Heritage organisations including Titanic Belfast, National Trust NI and Creggan Country Park have been awarded funding, along with self-employed tour guides, stonemasons, coppersmiths and conservators.

The awards made to 50 organisations and 41 individuals aim to safeguard jobs for the long-term and enable recipients to adapt and prepare for reopening or restarting work when restrictions permit.

Titanic Belfast and SS Nomadic has received £1.63 million from the Heritage Recovery Fund © Titanic Belfast

“The risks to historic sites, attractions and essential heritage jobs and skills from a sudden and dramatic loss of income as a result of the pandemic, have put the heritage and visitor economy in crisis, and we hope this funding will play a vital role in their recovery,” states Paul Mullan, director, Northern Ireland, National Lottery Heritage Fund.

“Heritage has an essential role to play in making communities better places to live, creating economic prosperity and supporting personal wellbeing. All of these are going to be vitally important as we emerge from the current pandemic.”

Heritage Recovery Fund

Awards in the latest round of Heritage Recovery Fund grants include:

  • £1.63 million to Titanic Belfast and SS Nomadic
    To support the recovery and reopening of the attraction, as well as protect the future of its heritage – a significant driver of global tourism and economic growth for Northern Ireland
  • £325,100 to National Trust NI
    To protect the future of some of Northern Ireland’s significant heritage and tourism assets
  • £167,300 to the Railway Preservation Society of Ireland
    To continue telling the story of the unique heritage of the railways and help to re-open its Whitehead site and museum
  • £72,900 to Creggan Country Park in Derry/Londonderry
    To carry out essential maintenance and protect the natural heritage of the park, ready for its safe-reopening
  • £49,000 to Ulster Architectural Heritage Society
    To support the organisation’s stability and develop their online offering
  • £40,000 to the Indian Community Centre
    To cover essentials costs and protect the heritage of this community in Northern Ireland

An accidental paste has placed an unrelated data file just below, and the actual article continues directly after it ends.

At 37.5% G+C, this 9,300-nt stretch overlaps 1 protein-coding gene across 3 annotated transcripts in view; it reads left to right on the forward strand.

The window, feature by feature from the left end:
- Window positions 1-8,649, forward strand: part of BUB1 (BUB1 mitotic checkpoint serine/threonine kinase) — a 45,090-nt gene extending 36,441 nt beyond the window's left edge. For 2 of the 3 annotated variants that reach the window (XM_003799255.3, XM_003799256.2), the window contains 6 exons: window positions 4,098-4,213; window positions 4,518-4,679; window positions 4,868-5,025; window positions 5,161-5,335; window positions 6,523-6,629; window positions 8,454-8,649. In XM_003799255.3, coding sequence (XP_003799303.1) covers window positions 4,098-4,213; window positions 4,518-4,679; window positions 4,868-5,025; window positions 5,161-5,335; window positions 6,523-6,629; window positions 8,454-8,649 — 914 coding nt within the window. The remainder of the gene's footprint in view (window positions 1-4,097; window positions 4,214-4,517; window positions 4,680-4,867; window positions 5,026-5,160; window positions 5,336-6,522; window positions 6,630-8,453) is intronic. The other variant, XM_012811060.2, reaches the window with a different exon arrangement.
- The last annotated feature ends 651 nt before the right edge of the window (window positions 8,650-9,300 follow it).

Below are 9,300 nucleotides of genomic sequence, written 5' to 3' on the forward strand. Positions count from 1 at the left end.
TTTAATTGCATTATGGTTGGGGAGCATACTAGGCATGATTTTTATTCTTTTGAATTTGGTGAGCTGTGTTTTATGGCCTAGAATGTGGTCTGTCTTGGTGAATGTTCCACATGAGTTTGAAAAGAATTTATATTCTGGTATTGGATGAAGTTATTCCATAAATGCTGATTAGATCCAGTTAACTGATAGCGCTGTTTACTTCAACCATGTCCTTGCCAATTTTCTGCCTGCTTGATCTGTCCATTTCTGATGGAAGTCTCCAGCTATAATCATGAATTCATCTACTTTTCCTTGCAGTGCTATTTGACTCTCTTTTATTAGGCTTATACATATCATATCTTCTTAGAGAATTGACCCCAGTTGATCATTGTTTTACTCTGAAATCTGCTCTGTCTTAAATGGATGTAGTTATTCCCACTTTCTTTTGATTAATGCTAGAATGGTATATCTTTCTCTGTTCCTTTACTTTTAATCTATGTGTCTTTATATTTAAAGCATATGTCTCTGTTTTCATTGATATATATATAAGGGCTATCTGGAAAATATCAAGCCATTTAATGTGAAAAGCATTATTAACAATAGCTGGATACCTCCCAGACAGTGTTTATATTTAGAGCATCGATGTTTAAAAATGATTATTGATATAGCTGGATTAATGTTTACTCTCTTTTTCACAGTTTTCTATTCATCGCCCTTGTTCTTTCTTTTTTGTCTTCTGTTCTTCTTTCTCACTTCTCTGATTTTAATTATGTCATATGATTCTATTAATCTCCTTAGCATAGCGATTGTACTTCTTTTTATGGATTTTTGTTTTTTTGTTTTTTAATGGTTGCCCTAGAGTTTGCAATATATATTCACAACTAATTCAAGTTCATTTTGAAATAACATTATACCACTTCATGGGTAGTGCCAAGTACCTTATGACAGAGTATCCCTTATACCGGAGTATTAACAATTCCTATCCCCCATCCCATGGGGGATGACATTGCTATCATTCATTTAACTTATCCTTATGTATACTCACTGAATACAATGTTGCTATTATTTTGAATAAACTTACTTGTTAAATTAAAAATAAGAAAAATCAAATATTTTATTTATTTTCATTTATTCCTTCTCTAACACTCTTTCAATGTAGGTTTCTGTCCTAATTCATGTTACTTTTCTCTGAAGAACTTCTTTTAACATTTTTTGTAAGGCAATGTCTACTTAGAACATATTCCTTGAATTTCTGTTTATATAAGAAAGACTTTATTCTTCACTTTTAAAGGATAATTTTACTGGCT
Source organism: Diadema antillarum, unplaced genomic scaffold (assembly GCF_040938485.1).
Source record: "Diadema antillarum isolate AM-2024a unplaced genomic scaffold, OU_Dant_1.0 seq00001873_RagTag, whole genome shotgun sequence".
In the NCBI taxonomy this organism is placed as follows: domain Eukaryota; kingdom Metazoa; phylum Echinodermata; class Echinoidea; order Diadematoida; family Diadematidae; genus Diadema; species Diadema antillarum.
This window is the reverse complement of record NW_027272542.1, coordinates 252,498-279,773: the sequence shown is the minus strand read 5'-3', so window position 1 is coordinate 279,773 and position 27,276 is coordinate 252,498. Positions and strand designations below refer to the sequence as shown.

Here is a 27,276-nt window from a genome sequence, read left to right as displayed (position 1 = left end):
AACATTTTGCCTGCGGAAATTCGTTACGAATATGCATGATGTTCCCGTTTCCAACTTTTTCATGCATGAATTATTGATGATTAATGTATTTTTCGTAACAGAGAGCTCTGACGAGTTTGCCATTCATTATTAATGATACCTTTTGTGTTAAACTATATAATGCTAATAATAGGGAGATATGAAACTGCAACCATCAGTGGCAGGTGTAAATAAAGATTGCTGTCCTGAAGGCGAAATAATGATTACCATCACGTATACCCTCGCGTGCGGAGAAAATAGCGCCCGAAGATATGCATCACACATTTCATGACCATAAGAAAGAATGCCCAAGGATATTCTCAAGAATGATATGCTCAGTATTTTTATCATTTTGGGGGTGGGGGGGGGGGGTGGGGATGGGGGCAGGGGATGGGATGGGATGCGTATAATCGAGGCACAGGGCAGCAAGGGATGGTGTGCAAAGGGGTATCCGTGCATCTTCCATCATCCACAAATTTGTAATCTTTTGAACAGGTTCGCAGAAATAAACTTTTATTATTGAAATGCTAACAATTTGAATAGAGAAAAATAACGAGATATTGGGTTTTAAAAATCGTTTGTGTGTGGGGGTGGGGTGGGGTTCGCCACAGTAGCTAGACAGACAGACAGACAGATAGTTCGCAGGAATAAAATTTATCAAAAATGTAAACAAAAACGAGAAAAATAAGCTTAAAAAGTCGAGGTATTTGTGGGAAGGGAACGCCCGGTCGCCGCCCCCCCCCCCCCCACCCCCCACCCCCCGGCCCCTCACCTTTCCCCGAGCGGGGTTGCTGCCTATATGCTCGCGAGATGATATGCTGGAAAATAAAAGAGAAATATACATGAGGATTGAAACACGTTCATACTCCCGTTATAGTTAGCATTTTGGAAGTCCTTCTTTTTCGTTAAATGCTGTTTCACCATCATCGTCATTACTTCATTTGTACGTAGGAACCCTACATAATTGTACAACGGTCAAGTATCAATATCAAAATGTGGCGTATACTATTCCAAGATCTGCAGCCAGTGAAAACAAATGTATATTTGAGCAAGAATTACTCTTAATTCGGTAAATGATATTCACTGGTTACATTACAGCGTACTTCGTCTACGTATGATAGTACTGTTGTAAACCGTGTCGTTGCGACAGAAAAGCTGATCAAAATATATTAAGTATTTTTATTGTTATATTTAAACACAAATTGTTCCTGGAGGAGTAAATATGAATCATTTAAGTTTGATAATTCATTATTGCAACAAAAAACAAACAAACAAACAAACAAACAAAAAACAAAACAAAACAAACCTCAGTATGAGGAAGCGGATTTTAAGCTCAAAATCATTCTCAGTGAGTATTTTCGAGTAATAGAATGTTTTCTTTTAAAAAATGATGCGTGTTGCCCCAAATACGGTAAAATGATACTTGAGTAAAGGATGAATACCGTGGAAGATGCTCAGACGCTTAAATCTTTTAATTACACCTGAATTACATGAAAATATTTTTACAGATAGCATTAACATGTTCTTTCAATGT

• £3,000 to an experienced heritage tour guide
    She lost all work during the pandemic and will use the grant to adapt her services and keep doing the job she loves
  • £5,000 to a stonemason
    He runs workshops and plans to use his grant to protect his skill and inspire the next generation of stonemasons

The total of £5.28million, part of an overall £29 million allocated to support the arts, heritage and culture in Northern Ireland, is being distributed by The National Lottery Heritage Fund on behalf of the Department for Communities.

By the time the financial year comes to an end the funder will have awarded more than £500 million of National Lottery and UK Government funding to over 1,500 heritage organisations – approximately double its figures for an average year.

Recipients’ relief

Judith Owens, CEO of Titanic Belfast, describes the support pledged to the organisation by National Lottery Heritage Fund as “a lifeline for our recovery to operate and maintain our heritage assets”.

With income having “dropped to zero overnight” last March, “the impact was further exacerbated given that we were coming out of the quietest part of the tourism calendar when cashflow and reserves were at their lowest and preparations had been made for a bumper high season,” she explains.

Department for Communities funding will, Owens hopes, enable the site to “rebuild the business to tell the story of RMS Titanic and Belfast’s industrial heritage through Titanic Belfast, SS Nomadic and the historic Titanic Slipways”.

Self-employed and freelance workers have been hit harder than most by the pandemic’s economic impact. The award of grants to 41 individuals in this latest Heritage Recovery Fund round will offer much-needed respite for industry professionals such as Fergus Purdy, a specialist conservator from Belfast.

Fergus Purdy working at Castle Ward © National Trust NI

Through the course of his three decades restoring and caring for historic pieces of furniture, Purdy has worked on highly significant items including the Chairs of State in the Throne Room of Hillsborough Castle.

“As a result of the closure of heritage sites during the current Covid-19 pandemic, much of my work has been suspended, and many conservation projects have been cancelled,” he explains.

“With work from the heritage sector accounting for 100% of my income, the pandemic has been particularly difficult, and will continue to be so, with many of my clients indicating they will not be in a position to commission work from me for some time. This grant will mean I can continue to keep my business viable during these uncertain times.”

More information on all National Lottery Heritage Fund programmes can be found here.

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